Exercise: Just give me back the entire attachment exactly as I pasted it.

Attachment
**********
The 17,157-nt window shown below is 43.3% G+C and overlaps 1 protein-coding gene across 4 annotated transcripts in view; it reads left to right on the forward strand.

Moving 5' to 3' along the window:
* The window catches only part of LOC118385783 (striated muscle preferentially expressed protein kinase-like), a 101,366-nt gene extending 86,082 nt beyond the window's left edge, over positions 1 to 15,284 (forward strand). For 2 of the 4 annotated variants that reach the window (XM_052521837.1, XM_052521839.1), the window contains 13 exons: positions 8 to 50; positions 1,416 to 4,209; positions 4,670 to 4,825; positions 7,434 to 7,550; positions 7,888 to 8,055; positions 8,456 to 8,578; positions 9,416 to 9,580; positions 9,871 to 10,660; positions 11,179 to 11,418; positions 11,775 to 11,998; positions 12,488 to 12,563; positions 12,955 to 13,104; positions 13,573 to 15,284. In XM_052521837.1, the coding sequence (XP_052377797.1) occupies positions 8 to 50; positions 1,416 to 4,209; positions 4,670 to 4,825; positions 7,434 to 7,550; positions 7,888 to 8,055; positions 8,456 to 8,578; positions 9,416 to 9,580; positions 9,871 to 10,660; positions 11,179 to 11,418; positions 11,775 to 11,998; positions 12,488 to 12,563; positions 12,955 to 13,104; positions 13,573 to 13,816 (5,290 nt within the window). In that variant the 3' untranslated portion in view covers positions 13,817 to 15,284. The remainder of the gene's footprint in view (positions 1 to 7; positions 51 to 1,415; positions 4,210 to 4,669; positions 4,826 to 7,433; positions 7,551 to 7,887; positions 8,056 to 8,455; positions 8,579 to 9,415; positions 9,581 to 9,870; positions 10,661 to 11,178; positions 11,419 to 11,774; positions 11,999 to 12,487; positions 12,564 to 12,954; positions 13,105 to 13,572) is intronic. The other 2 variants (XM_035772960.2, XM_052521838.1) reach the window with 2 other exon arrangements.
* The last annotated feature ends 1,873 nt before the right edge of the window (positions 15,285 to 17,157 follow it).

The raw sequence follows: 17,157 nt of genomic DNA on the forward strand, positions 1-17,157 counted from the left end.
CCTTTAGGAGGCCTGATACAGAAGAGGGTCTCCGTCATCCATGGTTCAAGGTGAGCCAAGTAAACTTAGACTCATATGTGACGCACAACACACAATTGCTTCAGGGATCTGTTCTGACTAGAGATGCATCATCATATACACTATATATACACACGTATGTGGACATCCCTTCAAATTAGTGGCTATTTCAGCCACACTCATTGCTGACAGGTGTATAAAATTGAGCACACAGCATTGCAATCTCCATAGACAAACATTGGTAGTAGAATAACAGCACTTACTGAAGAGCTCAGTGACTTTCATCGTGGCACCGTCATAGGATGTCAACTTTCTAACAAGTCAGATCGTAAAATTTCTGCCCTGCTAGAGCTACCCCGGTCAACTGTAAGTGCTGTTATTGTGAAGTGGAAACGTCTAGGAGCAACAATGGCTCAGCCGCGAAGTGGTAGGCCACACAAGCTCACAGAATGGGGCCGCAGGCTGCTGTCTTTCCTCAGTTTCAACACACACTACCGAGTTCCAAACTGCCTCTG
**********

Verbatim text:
The 17,157-nt window shown below is 43.3% G+C and overlaps 1 protein-coding gene across 4 annotated transcripts in view; it reads left to right on the forward strand.

Moving 5' to 3' along the window:
* The window catches only part of LOC118385783 (striated muscle preferentially expressed protein kinase-like), a 101,366-nt gene extending 86,082 nt beyond the window's left edge, over positions 1 to 15,284 (forward strand). For 2 of the 4 annotated variants that reach the window (XM_052521837.1, XM_052521839.1), the window contains 13 exons: positions 8 to 50; positions 1,416 to 4,209; positions 4,670 to 4,825; positions 7,434 to 7,550; positions 7,888 to 8,055; positions 8,456 to 8,578; positions 9,416 to 9,580; positions 9,871 to 10,660; positions 11,179 to 11,418; positions 11,775 to 11,998; positions 12,488 to 12,563; positions 12,955 to 13,104; positions 13,573 to 15,284. In XM_052521837.1, the coding sequence (XP_052377797.1) occupies positions 8 to 50; positions 1,416 to 4,209; positions 4,670 to 4,825; positions 7,434 to 7,550; positions 7,888 to 8,055; positions 8,456 to 8,578; positions 9,416 to 9,580; positions 9,871 to 10,660; positions 11,179 to 11,418; positions 11,775 to 11,998; positions 12,488 to 12,563; positions 12,955 to 13,104; positions 13,573 to 13,816 (5,290 nt within the window). In that variant the 3' untranslated portion in view covers positions 13,817 to 15,284. The remainder of the gene's footprint in view (positions 1 to 7; positions 51 to 1,415; positions 4,210 to 4,669; positions 4,826 to 7,433; positions 7,551 to 7,887; positions 8,056 to 8,455; positions 8,579 to 9,415; positions 9,581 to 9,870; positions 10,661 to 11,178; positions 11,419 to 11,774; positions 11,999 to 12,487; positions 12,564 to 12,954; positions 13,105 to 13,572) is intronic. The other 2 variants (XM_035772960.2, XM_052521838.1) reach the window with 2 other exon arrangements.
* The last annotated feature ends 1,873 nt before the right edge of the window (positions 15,285 to 17,157 follow it).

The raw sequence follows: 17,157 nt of genomic DNA on the forward strand, positions 1-17,157 counted from the left end.
CCTTTAGGAGGCCTGATACAGAAGAGGGTCTCCGTCATCCATGGTTCAAGGTGAGCCAAGTAAACTTAGACTCATATGTGACGCACAACACACAATTGCTTCAGGGATCTGTTCTGACTAGAGATGCATCATCATATACACTATATATACACACGTATGTGGACATCCCTTCAAATTAGTGGCTATTTCAGCCACACTCATTGCTGACAGGTGTATAAAATTGAGCACACAGCATTGCAATCTCCATAGACAAACATTGGTAGTAGAATAACAGCACTTACTGAAGAGCTCAGTGACTTTCATCGTGGCACCGTCATAGGATGTCAACTTTCTAACAAGTCAGATCGTAAAATTTCTGCCCTGCTAGAGCTACCCCGGTCAACTGTAAGTGCTGTTATTGTGAAGTGGAAACGTCTAGGAGCAACAATGGCTCAGCCGCGAAGTGGTAGGCCACACAAGCTCACAGAATGGGGCCGCAGGCTGCTGTCTTTCCTCAGTTTCAACACACACTACCGAGTTCCAAACTGCCTCTG